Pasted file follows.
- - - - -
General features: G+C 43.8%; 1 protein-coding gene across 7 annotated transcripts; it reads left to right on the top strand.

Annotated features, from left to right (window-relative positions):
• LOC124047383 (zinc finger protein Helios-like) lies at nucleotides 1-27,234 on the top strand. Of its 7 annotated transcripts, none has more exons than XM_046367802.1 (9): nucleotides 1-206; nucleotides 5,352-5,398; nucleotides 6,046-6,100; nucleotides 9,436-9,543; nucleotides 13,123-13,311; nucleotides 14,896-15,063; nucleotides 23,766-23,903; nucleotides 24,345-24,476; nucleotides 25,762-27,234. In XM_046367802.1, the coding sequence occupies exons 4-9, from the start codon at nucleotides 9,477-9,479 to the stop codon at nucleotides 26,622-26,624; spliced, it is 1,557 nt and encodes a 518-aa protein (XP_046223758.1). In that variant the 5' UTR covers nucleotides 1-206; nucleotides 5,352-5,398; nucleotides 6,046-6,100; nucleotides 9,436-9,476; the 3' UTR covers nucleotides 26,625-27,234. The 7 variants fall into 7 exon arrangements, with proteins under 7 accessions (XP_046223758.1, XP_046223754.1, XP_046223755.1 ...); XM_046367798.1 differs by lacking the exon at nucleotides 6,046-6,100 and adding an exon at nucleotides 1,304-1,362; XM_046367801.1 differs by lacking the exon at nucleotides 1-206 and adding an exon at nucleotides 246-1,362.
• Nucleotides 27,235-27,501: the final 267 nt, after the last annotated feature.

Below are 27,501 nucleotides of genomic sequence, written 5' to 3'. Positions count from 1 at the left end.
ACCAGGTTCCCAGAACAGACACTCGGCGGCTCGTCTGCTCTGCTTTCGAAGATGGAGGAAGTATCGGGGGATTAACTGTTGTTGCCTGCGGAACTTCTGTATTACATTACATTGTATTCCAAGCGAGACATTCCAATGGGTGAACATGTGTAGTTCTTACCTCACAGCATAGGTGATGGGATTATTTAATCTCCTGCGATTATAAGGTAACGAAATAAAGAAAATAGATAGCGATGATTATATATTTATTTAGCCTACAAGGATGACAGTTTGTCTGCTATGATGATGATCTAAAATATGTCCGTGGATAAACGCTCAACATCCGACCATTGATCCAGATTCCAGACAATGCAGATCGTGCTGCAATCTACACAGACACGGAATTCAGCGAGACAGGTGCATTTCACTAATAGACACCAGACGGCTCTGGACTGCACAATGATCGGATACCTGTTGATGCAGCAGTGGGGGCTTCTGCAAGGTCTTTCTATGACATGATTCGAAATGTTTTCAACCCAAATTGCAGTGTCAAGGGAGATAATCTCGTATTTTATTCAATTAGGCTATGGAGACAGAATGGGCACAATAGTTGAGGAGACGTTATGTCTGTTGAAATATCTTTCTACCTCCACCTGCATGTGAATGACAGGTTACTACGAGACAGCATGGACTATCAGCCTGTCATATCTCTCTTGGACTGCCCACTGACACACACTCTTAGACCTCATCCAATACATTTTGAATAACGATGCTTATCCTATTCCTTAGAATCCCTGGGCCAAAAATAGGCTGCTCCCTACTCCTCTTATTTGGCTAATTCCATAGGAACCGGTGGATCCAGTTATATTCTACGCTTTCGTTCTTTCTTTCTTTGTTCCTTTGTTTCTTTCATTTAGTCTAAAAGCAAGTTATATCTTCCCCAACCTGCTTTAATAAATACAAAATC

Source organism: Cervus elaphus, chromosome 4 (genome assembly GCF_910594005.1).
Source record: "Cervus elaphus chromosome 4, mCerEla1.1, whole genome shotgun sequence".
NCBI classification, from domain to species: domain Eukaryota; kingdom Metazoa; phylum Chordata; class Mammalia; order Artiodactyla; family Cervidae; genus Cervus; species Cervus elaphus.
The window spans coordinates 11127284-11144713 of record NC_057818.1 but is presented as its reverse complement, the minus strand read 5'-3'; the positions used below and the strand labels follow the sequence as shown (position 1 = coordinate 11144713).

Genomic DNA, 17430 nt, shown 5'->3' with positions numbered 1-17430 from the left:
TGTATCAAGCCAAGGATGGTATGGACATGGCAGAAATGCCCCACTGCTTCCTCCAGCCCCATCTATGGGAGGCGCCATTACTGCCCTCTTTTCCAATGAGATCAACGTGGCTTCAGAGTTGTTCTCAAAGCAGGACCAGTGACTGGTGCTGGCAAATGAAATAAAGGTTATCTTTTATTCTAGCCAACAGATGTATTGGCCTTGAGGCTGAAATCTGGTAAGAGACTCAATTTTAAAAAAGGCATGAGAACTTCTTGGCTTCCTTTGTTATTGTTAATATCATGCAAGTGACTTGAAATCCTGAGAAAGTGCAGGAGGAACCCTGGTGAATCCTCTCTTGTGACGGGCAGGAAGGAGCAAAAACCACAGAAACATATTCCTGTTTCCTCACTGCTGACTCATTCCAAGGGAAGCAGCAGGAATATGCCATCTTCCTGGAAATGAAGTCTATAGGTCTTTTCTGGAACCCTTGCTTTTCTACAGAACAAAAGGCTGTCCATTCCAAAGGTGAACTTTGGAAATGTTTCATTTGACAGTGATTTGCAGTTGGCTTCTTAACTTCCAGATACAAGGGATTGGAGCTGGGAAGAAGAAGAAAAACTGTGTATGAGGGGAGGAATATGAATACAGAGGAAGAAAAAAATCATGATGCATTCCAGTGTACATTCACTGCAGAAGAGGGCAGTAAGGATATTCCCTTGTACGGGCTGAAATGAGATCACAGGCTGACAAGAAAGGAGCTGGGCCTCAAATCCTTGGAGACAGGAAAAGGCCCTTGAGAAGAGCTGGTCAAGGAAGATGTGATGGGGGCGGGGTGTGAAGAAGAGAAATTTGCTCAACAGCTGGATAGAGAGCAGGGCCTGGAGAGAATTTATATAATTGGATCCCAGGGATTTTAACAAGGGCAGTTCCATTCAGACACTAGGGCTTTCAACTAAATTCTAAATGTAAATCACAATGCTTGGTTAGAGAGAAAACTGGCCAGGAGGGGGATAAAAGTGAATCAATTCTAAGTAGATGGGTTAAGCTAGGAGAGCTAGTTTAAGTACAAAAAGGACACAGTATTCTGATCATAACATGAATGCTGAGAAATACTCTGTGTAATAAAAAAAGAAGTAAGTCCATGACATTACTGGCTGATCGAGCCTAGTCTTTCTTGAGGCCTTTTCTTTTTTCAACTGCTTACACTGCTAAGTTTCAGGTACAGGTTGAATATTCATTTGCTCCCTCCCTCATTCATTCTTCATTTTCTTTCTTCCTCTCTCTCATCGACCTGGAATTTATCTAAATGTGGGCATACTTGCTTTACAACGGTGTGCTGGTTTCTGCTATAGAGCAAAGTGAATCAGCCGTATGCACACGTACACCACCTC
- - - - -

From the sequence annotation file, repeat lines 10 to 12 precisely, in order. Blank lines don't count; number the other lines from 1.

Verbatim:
The window spans coordinates 11127284-11144713 of record NC_057818.1 but is presented as its reverse complement, the minus strand read 5'-3'; the positions used below and the strand labels follow the sequence as shown (position 1 = coordinate 11144713).

Genomic DNA, 17430 nt, shown 5'->3' with positions numbered 1-17430 from the left:
TGTATCAAGCCAAGGATGGTATGGACATGGCAGAAATGCCCCACTGCTTCCTCCAGCCCCATCTATGGGAGGCGCCATTACTGCCCTCTTTTCCAATGAGATCAACGTGGCTTCAGAGTTGTTCTCAAAGCAGGACCAGTGACTGGTGCTGGCAAATGAAATAAAGGTTATCTTTTATTCTAGCCAACAGATGTATTGGCCTTGAGGCTGAAATCTGGTAAGAGACTCAATTTTAAAAAAGGCATGAGAACTTCTTGGCTTCCTTTGTTATTGTTAATATCATGCAAGTGACTTGAAATCCTGAGAAAGTGCAGGAGGAACCCTGGTGAATCCTCTCTTGTGACGGGCAGGAAGGAGCAAAAACCACAGAAACATATTCCTGTTTCCTCACTGCTGACTCATTCCAAGGGAAGCAGCAGGAATATGCCATCTTCCTGGAAATGAAGTCTATAGGTCTTTTCTGGAACCCTTGCTTTTCTACAGAACAAAAGGCTGTCCATTCCAAAGGTGAACTTTGGAAATGTTTCATTTGACAGTGATTTGCAGTTGGCTTCTTAACTTCCAGATACAAGGGATTGGAGCTGGGAAGAAGAAGAAAAACTGTGTATGAGGGGAGGAATATGAATACAGAGGAAGAAAAAAATCATGATGCATTCCAGTGTACATTCACTGCAGAAGAGGGCAGTAAGGATATTCCCTTGTACGGGCTGAAATGAGATCACAGGCTGACAAGAAAGGAGCTGGGCCTCAAATCCTTGGAGACAGGAAAAGGCCCTTGAGAAGAGCTGGTCAAGGAAGATGTGATGGGGGCGGGGTGTGAAGAAGAGAAATTTGCTCAACAGCTGGATAGAGAGCAGGGCCTGGAGAGAATTTATATAATTGGATCCCAGGGATTTTAACAAGGGCAGTTCCATTCAGACACTAGGGCTTTCAACTAAATTCTAAATGTAAATCACAATGCTTGGTTAGAGAGAAAACTGGCCAGGAGGGGGATAAAAGTGAATCAATTCTAAGTAGATGGGTTAAGCTAGGAGAGCTAGTTTAAGTACAAAAAGGACACAGTATTCTGATCATAACATGAATGCTGAGAAATACTCTGTGTAATAAAAAAAGAAGTAAGTCCATGACATTACTGGCTGATCGAGCCTAGTCTTTCTTGAGGCCTTTTCTTTTTTCAACTGCTTACACTGCTAAGTTTCAGGTACAGGTTGAATATTCATTTGCTCCCTCCCTCATTCATTCTTCATTTTCTTTCTTCCTCTCTCTCATCGACCTGGAATTTATCTAAATGTGGGCATACTTGCTTTACAACGGTGTGCTGGTTTCTGCTATAGAGCAAAGTGAATCAGCCGTATGCACACGTACACCACCTC